Russians twice as optimistic since Ukraine intervention - pollster

49% said they expected life in Russia to be better in three to five years, compared with only 25% at the end of December.

 People walk at the Red Square on a sunny day in Moscow, Russia March 30, 2022. (photo credit: MAXIM SHEMETOV/REUTERS)
People walk at the Red Square on a sunny day in Moscow, Russia March 30, 2022.
(photo credit: MAXIM SHEMETOV/REUTERS)

Twice as many Russians are optimistic about the future now, a month into Moscow's military intervention in Ukraine, as at the end of December, according to an opinion poll published on Wednesday.

In a survey of 1,500 people conducted on March 20 by the pollster FOM, which provides research for the Kremlin, 49% said they expected life in Russia to be better in three to five years, compared with only 25% at the end of December.

Four weeks into a military operation that has cost the lives of thousands of Russian and Ukrainian soldiers and Ukrainian civilians, around 13% expected life to get worse in three to five years, compared with 25% in December, according to FOM. 

When asked about life for their immediate families, 48% expected an improvement, compared with 36% three months ago.

Not all Russians are as optimistic, however.

 Plastic letters arranged to read ''Sanctions'' and solider toys are placed in front of Ukraine's and Russia's flag colors in this illustration taken February 25, 2022. (credit: REUTERS/DADO RUVIC/ILLUSTRATION) Plastic letters arranged to read ''Sanctions'' and solider toys are placed in front of Ukraine's and Russia's flag colors in this illustration taken February 25, 2022. (credit: REUTERS/DADO RUVIC/ILLUSTRATION)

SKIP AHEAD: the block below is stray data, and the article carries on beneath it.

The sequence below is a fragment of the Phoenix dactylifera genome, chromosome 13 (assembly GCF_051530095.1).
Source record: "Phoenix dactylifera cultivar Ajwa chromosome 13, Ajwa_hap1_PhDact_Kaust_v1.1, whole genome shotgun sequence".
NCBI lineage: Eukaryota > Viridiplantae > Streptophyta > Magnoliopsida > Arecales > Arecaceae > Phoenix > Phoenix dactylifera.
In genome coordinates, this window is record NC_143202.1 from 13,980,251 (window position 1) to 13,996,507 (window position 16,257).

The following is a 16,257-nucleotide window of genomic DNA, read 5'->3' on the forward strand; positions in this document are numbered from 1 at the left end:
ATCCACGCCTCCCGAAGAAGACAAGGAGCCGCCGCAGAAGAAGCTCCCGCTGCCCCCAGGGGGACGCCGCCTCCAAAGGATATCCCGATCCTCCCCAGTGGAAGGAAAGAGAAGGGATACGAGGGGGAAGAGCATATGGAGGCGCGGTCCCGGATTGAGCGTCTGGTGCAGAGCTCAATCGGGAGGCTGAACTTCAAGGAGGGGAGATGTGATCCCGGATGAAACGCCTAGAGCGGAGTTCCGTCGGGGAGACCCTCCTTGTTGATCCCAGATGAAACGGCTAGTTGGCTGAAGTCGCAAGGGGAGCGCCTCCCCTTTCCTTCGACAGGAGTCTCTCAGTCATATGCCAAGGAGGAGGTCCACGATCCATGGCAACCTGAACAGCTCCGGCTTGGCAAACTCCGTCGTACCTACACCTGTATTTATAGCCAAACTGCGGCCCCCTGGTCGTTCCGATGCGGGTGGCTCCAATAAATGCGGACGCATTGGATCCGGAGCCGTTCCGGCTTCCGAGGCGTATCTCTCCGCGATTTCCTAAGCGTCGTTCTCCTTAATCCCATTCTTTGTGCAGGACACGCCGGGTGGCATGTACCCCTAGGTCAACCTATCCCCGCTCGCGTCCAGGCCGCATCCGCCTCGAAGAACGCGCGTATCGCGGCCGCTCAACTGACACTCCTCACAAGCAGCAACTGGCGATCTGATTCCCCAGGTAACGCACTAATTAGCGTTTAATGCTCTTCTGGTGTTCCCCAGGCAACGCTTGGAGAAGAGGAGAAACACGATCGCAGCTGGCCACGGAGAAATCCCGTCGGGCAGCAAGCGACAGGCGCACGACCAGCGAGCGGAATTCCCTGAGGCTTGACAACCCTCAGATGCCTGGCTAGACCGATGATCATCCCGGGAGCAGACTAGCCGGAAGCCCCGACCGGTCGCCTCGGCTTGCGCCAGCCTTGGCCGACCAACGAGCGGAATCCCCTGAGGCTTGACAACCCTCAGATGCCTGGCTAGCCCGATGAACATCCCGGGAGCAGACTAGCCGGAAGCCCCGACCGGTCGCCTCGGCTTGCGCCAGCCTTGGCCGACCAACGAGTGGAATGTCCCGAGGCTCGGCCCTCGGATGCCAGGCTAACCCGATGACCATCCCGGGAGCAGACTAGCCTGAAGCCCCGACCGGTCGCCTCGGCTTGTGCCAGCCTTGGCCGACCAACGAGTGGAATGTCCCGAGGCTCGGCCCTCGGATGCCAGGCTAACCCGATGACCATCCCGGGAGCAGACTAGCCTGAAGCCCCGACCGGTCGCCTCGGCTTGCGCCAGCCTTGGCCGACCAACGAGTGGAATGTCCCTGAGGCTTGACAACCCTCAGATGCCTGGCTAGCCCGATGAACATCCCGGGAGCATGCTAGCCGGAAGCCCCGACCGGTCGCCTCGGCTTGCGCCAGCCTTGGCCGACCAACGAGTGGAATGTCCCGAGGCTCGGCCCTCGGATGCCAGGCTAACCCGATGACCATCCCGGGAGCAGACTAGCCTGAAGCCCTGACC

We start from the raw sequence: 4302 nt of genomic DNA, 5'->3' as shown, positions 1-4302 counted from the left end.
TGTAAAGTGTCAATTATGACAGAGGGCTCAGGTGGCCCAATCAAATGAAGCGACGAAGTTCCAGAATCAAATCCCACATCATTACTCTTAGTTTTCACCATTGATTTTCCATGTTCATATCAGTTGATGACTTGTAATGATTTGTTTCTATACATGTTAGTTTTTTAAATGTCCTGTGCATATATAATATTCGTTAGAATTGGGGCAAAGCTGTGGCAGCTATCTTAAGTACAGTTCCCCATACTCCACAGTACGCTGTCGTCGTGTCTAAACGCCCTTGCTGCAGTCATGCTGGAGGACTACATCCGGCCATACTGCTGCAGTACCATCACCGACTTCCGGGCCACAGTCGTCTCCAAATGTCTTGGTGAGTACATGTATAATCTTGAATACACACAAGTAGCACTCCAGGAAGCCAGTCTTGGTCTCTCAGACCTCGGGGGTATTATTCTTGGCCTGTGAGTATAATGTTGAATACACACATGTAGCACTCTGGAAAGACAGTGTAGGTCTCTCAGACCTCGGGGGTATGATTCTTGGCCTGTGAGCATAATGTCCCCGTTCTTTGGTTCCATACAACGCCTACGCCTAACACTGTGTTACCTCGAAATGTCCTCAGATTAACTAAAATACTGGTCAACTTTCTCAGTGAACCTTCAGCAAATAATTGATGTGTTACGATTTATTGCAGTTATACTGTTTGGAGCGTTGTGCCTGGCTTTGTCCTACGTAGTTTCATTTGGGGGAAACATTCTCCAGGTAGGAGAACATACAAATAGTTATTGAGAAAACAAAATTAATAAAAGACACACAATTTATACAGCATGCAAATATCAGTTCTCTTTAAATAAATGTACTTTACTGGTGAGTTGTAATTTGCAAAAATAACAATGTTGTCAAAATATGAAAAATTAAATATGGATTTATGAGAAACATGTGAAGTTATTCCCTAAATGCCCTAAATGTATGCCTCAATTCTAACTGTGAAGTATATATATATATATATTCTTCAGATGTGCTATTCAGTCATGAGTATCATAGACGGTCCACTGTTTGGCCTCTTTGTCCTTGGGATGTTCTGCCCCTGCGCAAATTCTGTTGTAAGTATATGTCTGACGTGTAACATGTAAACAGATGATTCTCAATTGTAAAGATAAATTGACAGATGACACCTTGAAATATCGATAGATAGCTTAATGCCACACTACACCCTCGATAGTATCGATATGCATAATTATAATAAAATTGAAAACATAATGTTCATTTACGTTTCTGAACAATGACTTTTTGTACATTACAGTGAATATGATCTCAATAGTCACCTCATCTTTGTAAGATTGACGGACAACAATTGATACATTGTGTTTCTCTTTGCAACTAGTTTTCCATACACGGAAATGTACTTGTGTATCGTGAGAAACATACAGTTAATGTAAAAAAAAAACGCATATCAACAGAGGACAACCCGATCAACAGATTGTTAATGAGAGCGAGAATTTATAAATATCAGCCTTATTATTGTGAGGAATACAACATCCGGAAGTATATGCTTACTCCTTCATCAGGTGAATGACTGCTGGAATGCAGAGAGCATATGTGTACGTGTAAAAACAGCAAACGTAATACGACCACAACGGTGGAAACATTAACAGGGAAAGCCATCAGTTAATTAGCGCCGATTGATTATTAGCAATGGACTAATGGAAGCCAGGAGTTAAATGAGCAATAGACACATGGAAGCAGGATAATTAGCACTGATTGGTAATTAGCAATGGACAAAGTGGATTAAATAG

Alexander Sergeyev, president of the Russian Academy of Sciences, spoke of a large brain drain under Western sanctions - which were imposed in 2014 in response to Russia's annexation of Crimea from Ukraine and have been toughened immeasurably since February.

"It's difficult to assess the scale of the losses, I believe they are large," he told a news conference, according to the Interfax news agency.

"Competing for science with the whole world is hard; we need to liberate scientists' initiative, creativity, give them the opportunity to work easily in (Russia)."

Ordinary Russians have little access to independent reporting on their country as almost all significant Russian media outlets that diverge from government policy have been closed down in the last few years.

Since Russia sent troops into Ukraine on Feb. 24, saying it wanted to degrade its southern neighbor's military capabilities and root out people it says are dangerous nationalists, access to several Western media and social media platforms has also been restricted or cut off.

Because of the latest sanctions, many Western companies have ceased to trade in or with Russia, leading to steep price rises, shortages and hoarding of consumer goods, problems using payment systems, and the barring of flights to Western countries.

Russia's federal anti-cartel service, the FAS, said on Wednesday it had raided five firms in connection with a "sharp rise in the price of sugar, and its reduced availability in retail chains."